Why do you think that’s the case and is this confidence misplaced?

ML: Sure. I think that investors have been trained over many years to expect that things will A) work out OK and B) if they don’t work out OK, we’ll get some kind of program from the central banks, whether it’s new rate cuts, QE, things like that, that will smooth things over. Once you’ve been trained to expect that and see that a number of times, it’s only logical that [when] you get some negative headline, the market sells off for a brief period and then people say why not buy because, fill in you know, central bank X is going to do this or another central bank is going to initiate a new type of asset purchase, and that works for a while. It has worked, but I think, again, we’ve noticed that the kinds of things people have bought after …

So in the post Q1 2018 timeframe, it’s been this, whether there is a renewed QE, whether it’s been renewed rate cuts. For example, the U.S. Fed, in the second half of last year, rather than dogpile into the aggressive type sectors — the transports, the financials, those kinds of things that do well early in an economic cycle, which are what investors were doing before 2018 — investors have been reacting to this stimulus by buying the more defensive stuff. It’s subtle. You have [to] look behind what the S&P 500 is doing to see these types of things. You can see that the same type of stimulus measures is, actually, having a different result when it comes to what type of stocks are outperforming and which ones are underperforming.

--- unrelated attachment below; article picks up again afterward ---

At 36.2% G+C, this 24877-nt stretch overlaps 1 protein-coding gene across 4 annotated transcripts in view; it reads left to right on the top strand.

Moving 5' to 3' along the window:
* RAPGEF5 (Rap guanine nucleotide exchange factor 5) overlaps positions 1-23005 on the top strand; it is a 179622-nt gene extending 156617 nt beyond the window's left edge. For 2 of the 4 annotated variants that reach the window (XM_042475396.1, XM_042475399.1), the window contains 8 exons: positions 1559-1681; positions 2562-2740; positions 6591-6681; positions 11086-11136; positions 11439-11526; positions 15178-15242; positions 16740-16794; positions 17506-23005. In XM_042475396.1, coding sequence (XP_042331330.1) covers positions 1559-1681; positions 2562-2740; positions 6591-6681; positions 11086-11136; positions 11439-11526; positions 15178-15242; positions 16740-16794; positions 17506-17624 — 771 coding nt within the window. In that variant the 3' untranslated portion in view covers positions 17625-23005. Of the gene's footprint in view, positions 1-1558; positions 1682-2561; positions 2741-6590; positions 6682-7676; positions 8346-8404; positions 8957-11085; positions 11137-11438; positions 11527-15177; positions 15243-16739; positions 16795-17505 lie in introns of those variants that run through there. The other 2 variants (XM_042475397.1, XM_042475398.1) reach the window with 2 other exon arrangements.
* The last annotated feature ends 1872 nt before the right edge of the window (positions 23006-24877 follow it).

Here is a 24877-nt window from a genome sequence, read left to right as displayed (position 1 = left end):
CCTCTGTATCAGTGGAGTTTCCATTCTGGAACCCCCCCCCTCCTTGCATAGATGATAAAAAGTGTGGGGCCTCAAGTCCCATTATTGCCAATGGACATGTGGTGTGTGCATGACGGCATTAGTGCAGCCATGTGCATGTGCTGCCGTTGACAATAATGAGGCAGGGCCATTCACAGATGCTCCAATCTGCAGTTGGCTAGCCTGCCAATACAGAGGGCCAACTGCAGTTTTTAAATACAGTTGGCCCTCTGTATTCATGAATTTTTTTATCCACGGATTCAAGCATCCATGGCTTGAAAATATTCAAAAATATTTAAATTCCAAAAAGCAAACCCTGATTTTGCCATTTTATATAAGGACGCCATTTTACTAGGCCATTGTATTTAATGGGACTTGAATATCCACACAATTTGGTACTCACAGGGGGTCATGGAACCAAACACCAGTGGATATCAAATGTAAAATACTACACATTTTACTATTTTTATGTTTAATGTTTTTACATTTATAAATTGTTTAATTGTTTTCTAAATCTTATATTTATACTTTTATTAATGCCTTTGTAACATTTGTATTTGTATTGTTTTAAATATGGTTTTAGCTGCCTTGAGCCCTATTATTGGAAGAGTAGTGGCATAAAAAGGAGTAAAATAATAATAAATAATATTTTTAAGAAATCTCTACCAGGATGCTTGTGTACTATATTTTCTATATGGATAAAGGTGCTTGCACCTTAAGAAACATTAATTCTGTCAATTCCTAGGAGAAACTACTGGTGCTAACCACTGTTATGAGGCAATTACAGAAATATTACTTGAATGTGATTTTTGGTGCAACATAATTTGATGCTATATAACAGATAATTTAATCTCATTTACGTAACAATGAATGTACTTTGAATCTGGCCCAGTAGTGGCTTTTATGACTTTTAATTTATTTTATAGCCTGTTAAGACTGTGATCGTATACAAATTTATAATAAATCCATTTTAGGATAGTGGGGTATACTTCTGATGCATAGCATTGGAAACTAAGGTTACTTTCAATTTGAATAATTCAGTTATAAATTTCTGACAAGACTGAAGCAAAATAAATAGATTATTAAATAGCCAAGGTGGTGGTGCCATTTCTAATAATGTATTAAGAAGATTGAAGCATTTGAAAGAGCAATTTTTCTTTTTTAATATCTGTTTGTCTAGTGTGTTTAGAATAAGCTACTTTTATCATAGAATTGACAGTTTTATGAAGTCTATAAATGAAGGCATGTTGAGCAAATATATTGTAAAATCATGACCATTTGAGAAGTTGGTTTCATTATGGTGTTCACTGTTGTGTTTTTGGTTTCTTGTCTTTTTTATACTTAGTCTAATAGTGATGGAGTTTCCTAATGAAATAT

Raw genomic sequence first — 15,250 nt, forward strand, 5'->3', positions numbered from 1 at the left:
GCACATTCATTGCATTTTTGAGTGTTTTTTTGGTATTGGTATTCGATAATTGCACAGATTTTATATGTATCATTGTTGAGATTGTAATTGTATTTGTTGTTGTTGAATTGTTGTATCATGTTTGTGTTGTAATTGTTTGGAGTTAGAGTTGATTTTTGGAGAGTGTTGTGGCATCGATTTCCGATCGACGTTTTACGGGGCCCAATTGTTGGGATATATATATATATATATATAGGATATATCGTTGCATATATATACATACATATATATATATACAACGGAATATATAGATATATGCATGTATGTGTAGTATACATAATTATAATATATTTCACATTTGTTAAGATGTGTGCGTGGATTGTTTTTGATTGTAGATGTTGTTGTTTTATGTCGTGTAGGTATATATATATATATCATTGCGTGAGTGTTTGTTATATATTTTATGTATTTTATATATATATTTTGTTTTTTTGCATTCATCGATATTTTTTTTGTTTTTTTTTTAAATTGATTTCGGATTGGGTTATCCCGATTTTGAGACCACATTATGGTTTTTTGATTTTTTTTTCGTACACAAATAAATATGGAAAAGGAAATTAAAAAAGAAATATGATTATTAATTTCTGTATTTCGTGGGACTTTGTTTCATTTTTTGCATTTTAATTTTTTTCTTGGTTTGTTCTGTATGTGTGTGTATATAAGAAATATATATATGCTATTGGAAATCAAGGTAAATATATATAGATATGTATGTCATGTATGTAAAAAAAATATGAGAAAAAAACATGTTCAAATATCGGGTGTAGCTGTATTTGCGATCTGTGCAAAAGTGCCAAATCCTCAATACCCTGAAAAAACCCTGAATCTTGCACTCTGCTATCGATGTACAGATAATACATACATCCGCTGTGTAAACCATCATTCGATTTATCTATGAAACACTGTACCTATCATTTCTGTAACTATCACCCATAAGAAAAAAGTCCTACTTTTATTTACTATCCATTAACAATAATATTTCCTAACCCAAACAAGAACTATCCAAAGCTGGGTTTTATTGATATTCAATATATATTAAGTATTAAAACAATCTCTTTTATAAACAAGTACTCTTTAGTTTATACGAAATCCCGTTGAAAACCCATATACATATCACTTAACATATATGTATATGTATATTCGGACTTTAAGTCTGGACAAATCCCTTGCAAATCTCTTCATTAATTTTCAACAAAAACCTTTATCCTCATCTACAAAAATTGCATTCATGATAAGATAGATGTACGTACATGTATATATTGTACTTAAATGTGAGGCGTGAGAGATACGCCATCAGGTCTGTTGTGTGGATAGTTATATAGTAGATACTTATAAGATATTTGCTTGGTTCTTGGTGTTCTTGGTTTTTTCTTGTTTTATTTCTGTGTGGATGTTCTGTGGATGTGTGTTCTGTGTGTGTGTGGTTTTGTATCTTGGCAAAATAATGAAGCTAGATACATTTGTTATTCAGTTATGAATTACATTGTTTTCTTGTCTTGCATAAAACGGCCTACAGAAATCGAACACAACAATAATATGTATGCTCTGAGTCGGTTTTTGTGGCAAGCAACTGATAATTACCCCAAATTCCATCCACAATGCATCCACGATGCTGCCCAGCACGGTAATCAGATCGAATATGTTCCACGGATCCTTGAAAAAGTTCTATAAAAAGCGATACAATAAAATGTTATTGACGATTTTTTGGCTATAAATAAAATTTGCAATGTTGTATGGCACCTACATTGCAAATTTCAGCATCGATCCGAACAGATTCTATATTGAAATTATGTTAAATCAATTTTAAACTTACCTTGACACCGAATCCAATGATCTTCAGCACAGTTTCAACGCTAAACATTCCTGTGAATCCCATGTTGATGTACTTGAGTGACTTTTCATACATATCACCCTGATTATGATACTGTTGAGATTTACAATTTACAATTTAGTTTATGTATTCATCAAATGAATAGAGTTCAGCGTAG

AL: Or you could say that, in terms of the environment, the Federal Reserve has certainly been propping up those high-flying stocks. We haven’t seen the big adjustment that some people are looking for. In terms of the market looking past the news, that’s what markets do, right? They just look beyond they price. In whatever is going on, they look beyond that.  

I’m a little bit surprised, with how much uncertainty there is, that the market is willing to move forward. I’ve heard estimates on the impact to China, GDP being reduced from 4-5% to much lower, 1% or 2%, for the next quarter. There’s so much uncertainty that I’m surprised the market is as confident as it is still. It seems that the bottom line is what you said, and Leon Cooperman was on CNBC earlier today. He said the same thing; really, it’s the Fed that really matters because if you look at all these assets by many measures, they are overpriced until you look at interest rates and then they’re underpriced.